Editor’s Corner: Tips for the pre-grad job hunt

alexis_WEBWhile some of us are enjoying pumpkin picking, spiced lattes or hayrides, I admit I am totally frightened, not by clowns, the presidential candidates or New Jersey’s gas tax, but by May 12 2017.

Graduation is filled with celebration and good wishes, but also of the hope that afterward, I will have a job. However, after sitting in on a Liberal Arts and Sciences Career Development session, I feel like my fears have eased and that I learned some tips for success:

Network, shadow, intern, oh my

Ensuring that you do everything you can while still in college to get the best experience can really make a difference. You can perform an information-gathering interview by contacting a person in a job that interests you and asking them what their job is like. You can also shadow that person for a day and get some hands-on experience. These contacts will be beneficial to you later on. Also, interning is key, as it brings you into the office environment, allows you to work with employees and see what the job is really like. There is no better experience than an internship for starting out.

Write a winning résumé

Making sure that your résumé is up to speed is essential to the hiring process. It not only allows the employer to see what you know but also lets you put your best foot forward and is a glimpse into your organization style. Make sure your résumé reflects your personality and is curated to the job that you are looking to apply for. Don’t make a one-size-fits-all résumé and send it out for all to see. Make sure that if the employer has certain requirements, such as specific social media sites that you must know, that you put those first as your skill sets. That way the employer is more likely to see you as a better candidate.

When in doubt, search online

There are many websites online that allow you to punch in the location you would like to work and the title of the job you are looking for to aggregate a list of available jobs. This can be daunting but if you take your time, it could be worth your while. Indeed.com and simplyhired.com are two websites that I have used to search and apply for jobs. While the websites can bring in jobs that you are not looking for, I have found that there are some stand-out jobs along the way. The best thing is these websites take you straight to the company’s website so you can apply directly to them.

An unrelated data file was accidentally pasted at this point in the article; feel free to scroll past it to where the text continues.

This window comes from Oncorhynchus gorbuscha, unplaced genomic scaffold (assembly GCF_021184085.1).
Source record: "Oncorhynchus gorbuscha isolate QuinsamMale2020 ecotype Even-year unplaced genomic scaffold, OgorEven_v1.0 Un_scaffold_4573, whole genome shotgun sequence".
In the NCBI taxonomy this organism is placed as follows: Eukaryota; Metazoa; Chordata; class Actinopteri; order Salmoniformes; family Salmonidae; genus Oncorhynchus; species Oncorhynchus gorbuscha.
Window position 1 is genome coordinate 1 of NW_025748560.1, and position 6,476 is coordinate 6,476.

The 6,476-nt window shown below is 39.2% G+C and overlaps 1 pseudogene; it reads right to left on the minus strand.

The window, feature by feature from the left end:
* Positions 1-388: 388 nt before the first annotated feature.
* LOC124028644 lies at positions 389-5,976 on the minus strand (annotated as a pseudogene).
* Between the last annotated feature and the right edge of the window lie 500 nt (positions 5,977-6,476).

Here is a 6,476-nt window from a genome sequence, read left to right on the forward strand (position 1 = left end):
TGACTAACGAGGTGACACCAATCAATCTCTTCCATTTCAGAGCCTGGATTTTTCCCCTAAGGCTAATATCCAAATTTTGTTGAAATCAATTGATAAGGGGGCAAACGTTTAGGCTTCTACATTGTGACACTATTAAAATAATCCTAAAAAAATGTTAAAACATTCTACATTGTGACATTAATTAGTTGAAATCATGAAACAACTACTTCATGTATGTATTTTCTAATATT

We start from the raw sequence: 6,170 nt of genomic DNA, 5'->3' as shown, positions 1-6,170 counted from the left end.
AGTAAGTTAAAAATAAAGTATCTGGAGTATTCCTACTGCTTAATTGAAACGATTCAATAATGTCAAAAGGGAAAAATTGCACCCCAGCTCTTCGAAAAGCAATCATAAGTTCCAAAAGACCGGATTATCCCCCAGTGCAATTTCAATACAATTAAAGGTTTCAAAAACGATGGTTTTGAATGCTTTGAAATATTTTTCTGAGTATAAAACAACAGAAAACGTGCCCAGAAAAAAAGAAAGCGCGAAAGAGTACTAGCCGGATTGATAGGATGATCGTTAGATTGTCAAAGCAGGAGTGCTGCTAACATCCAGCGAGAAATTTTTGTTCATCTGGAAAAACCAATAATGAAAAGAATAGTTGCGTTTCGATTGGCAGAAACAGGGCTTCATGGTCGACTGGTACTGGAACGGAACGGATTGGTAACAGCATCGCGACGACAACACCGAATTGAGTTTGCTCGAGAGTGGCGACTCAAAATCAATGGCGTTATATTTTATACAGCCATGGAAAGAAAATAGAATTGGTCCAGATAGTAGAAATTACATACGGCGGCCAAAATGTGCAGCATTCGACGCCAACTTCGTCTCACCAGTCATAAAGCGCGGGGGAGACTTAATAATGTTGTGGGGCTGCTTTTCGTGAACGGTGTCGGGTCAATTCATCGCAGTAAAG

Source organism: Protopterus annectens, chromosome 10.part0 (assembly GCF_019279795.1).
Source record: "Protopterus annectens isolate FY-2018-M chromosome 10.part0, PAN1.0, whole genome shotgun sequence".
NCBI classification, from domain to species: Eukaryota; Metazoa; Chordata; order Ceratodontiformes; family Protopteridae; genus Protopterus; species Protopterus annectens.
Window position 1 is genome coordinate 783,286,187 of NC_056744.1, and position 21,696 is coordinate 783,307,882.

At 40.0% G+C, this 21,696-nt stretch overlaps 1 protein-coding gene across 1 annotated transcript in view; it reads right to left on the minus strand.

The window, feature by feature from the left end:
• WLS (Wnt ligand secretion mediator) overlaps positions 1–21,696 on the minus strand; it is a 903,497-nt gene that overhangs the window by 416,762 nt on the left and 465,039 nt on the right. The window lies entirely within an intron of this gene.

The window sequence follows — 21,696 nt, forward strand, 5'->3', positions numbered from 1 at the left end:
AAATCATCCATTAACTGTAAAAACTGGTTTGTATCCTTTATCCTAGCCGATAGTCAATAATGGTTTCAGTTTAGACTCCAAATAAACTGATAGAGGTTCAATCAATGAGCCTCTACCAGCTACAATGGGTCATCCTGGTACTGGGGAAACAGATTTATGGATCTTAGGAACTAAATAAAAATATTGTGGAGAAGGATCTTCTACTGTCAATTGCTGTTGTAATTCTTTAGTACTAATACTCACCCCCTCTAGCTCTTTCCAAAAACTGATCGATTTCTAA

Create an online portfolio

Another great way to showcase your personality and experiences is to create an online portfolio. Go to wordpress.com and create a free website where you can put all the projects you’ve done during your time at Rider on that you might not be able to showcase in a résumé or job application. Once you have a portfolio set up online, you can add the URL to your résumé so employers can find your projects online and see the work you have accomplished. This is also a great way to put everything you’ve done throughout your college career together in one place to show off to your friends and family.

Everything in your portfolio can then be added to a paper portfolio that you bring with you to job interviews. Make sure when you print out your work for your interview that you include copies that the employer can keep. Don’t put any original artwork in the papers that you give to the interviewer. This is a way for the interviewer to have a piece of you that they can remember and that can hopefully remind them to give you a call back to offer you the position.

Don’t be frightened by the mystery of job searching, have a plan and go see the Career Development Center if you need help. They can do mock interviews and help you build your résumé when you’re in doubt. You can find out more information on the services they provide by going to rider.edu/careers.

—Alexis Schulz

Senior journalism major

 

Printed in the 10/26/16 issue. 

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